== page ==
On the other hand there are those who cling tenaciously to the understanding that no province of the Anglican Communion (or even the Communion as a whole) is more than a small part of the Church Universal and that those parts are answerable for any wounds or divisions inflicted upon the wider Church. In particular they are directly answerable to other churches in the Anglican tradition and to the common inheritance.
In sexual morality? Surely it is here that the deepest disagreements lie.
On the one hand there are those who hold that marriage is the union of one man and one woman for life, and that all relations of a sexual nature outside that bond fall short of the demands made by God of Christian people. They are consequently of the opinion that a man who cannot or will not conform himself to such standards of conduct (or remain celibate) is not a fit person to assume the role of bishop in the Church, - for the bishop is to be, in the words of St Ignatius of Antioch, ‘a type of the Father’.
On the other hand there are those who suppose that a man may separate himself from his wife and family, contract a new and openly carnal relationship with a person of the same sex, and still be regarded as an appropriate person to exercise the office of a bishop and the guardianship, in the diocese over which he is appointed, of the Church’s doctrine and morals.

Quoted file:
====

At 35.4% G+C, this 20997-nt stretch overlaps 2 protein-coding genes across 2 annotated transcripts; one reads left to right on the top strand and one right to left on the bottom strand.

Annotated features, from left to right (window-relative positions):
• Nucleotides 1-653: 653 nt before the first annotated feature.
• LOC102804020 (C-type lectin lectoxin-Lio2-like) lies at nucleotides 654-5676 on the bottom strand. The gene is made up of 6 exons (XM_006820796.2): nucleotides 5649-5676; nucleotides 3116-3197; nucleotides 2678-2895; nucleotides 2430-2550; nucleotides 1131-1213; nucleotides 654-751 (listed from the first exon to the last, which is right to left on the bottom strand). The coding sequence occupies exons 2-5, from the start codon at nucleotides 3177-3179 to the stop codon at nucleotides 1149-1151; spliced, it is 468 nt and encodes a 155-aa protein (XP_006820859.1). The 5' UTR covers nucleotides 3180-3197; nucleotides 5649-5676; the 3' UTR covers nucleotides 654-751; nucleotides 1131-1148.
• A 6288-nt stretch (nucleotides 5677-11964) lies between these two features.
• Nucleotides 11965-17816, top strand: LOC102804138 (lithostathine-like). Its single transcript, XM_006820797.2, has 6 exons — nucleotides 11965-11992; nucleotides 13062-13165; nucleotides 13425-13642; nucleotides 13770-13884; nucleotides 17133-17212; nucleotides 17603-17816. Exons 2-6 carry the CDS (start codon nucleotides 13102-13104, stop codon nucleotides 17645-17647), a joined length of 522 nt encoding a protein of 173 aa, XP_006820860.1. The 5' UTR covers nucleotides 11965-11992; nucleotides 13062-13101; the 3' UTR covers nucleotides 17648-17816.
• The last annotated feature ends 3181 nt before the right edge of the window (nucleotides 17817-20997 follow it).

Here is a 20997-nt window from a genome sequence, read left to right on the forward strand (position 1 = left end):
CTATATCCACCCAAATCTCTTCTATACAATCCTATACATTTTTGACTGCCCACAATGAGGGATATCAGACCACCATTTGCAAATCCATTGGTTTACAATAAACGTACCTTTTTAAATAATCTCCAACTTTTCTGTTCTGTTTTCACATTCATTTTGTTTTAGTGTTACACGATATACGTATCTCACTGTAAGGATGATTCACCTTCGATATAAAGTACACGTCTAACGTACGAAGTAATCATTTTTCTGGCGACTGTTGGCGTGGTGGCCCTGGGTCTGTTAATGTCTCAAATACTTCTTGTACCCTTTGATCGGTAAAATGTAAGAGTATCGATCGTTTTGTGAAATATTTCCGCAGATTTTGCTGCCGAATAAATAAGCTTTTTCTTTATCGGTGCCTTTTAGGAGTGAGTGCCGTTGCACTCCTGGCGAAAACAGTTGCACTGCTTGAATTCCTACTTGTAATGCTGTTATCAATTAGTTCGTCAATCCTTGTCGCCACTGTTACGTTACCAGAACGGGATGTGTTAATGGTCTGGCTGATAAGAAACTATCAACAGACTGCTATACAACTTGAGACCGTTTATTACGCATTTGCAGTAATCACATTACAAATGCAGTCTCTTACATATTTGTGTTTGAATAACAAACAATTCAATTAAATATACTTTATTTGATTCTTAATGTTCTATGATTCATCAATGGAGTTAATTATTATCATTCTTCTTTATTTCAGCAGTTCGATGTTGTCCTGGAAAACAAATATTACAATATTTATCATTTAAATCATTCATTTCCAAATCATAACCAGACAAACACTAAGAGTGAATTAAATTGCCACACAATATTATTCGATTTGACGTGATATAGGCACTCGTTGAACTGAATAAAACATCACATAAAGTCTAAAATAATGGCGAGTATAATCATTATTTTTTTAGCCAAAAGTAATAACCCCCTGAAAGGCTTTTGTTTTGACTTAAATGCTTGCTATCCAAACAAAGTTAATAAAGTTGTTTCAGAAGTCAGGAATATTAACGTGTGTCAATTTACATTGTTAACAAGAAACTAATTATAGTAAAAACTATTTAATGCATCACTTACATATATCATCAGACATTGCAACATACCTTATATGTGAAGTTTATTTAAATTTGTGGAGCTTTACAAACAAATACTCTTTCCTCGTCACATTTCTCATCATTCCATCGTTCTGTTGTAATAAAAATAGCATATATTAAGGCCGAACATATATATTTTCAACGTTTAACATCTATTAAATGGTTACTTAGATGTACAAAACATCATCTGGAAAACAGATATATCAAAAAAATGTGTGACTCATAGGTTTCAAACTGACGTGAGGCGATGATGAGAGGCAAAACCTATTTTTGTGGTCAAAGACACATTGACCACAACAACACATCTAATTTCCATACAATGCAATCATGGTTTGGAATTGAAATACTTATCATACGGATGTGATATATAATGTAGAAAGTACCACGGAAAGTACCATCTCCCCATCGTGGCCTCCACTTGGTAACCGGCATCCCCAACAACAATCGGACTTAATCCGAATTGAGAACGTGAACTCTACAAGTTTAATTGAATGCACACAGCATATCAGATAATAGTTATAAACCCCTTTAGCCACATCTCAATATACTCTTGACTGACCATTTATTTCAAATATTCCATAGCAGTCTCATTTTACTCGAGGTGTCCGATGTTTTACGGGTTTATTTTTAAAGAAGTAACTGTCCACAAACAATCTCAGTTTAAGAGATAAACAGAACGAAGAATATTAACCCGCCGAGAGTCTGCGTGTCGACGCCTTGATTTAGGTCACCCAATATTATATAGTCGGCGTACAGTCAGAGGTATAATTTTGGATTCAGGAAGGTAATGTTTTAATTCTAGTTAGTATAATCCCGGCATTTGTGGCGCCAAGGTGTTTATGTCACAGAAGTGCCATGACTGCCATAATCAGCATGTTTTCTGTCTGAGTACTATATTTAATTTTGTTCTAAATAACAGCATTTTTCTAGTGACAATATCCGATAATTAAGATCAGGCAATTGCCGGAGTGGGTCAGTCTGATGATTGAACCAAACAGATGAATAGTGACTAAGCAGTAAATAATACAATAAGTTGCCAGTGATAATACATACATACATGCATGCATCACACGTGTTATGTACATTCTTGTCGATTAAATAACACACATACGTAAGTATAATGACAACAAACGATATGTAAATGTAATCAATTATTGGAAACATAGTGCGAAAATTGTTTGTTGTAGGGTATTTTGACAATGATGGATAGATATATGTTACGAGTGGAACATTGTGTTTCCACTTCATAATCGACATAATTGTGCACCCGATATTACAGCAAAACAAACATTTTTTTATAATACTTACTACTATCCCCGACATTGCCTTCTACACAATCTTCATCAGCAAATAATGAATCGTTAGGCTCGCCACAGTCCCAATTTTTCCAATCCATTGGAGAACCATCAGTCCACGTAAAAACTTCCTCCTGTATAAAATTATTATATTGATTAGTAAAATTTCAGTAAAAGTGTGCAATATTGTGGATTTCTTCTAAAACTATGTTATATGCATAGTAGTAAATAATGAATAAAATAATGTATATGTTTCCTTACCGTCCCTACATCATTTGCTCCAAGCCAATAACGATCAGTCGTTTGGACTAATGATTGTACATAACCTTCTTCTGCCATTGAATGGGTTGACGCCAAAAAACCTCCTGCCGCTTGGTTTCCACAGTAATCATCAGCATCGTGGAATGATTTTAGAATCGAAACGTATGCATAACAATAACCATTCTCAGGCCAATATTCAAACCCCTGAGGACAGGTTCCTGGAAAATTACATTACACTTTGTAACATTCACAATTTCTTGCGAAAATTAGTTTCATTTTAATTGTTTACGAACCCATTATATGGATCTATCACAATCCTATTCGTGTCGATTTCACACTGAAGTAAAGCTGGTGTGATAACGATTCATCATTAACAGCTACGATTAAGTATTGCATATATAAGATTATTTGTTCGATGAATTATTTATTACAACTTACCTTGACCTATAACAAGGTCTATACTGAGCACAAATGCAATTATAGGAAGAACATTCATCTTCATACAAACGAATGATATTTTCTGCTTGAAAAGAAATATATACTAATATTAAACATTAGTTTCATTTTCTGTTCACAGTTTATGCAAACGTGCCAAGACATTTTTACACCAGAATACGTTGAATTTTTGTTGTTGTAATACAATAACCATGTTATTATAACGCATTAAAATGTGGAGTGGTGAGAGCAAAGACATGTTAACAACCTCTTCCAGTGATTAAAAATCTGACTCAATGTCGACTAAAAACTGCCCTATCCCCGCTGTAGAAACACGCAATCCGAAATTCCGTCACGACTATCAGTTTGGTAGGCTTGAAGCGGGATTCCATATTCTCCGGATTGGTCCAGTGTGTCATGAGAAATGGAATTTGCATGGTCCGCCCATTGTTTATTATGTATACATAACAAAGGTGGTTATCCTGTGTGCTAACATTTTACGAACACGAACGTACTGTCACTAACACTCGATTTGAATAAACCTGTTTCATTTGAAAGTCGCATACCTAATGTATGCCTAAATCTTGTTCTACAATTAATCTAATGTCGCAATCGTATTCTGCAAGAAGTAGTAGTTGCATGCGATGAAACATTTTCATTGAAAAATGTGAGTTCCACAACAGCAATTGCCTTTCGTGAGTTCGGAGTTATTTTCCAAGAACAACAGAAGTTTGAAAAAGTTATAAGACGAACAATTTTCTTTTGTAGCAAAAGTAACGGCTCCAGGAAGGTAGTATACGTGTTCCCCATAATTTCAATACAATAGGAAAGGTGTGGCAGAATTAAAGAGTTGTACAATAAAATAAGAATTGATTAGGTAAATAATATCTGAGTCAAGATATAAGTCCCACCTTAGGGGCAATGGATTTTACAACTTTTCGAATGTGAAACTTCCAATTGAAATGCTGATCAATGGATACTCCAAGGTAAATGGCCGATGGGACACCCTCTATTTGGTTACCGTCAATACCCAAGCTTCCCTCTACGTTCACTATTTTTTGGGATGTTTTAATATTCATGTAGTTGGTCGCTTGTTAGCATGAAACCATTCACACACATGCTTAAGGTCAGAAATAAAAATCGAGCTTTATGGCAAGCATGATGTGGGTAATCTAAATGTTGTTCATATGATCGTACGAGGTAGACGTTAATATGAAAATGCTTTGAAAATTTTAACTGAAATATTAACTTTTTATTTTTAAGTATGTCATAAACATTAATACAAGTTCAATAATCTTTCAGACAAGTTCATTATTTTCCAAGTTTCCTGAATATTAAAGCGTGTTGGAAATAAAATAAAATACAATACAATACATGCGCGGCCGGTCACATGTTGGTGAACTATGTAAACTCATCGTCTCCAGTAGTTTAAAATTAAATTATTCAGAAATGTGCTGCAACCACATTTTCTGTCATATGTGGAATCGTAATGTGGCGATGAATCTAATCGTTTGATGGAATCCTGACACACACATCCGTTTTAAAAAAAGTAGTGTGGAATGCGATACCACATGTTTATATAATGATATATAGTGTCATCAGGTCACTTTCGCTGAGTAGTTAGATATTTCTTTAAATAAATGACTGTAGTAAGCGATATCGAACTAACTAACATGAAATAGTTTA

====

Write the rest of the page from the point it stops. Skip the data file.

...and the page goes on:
In short there are presently represented, in the Episcopal Church, in its dioceses and in many of its parishes, two views which are diametrically opposed. They are, moreover, asymmetrically disposed. Those who reject the ordination of a non-celibate homosexual as bishop do so, at least in part, in order to sustain the unity of the Church in present time and its continuity with the past. Those who uphold the appointment of such a man as bishop express their opinion contra mundum.
The Proposed Solution
There are, moreover, obvious and serious problems with the mechanism – Delegated Episcopal Pastoral Oversight – which the bishops have proposed as a means of dealing with these differences. The problems are of two kinds: of principle and of process.
The principle underlying the bishops’ statement is that the unity of the Church consists, not in shared belief, but in due canonical form. ‘Sensitive pastoral care does not presuppose like-mindedness,‘ say the bishops. ‘Bishops and congregations have frequently disagreed about particular articulations and interpretations of scripture and the Creeds while being able to transcend their differences through common prayer and celebration of the sacraments of the new covenant.’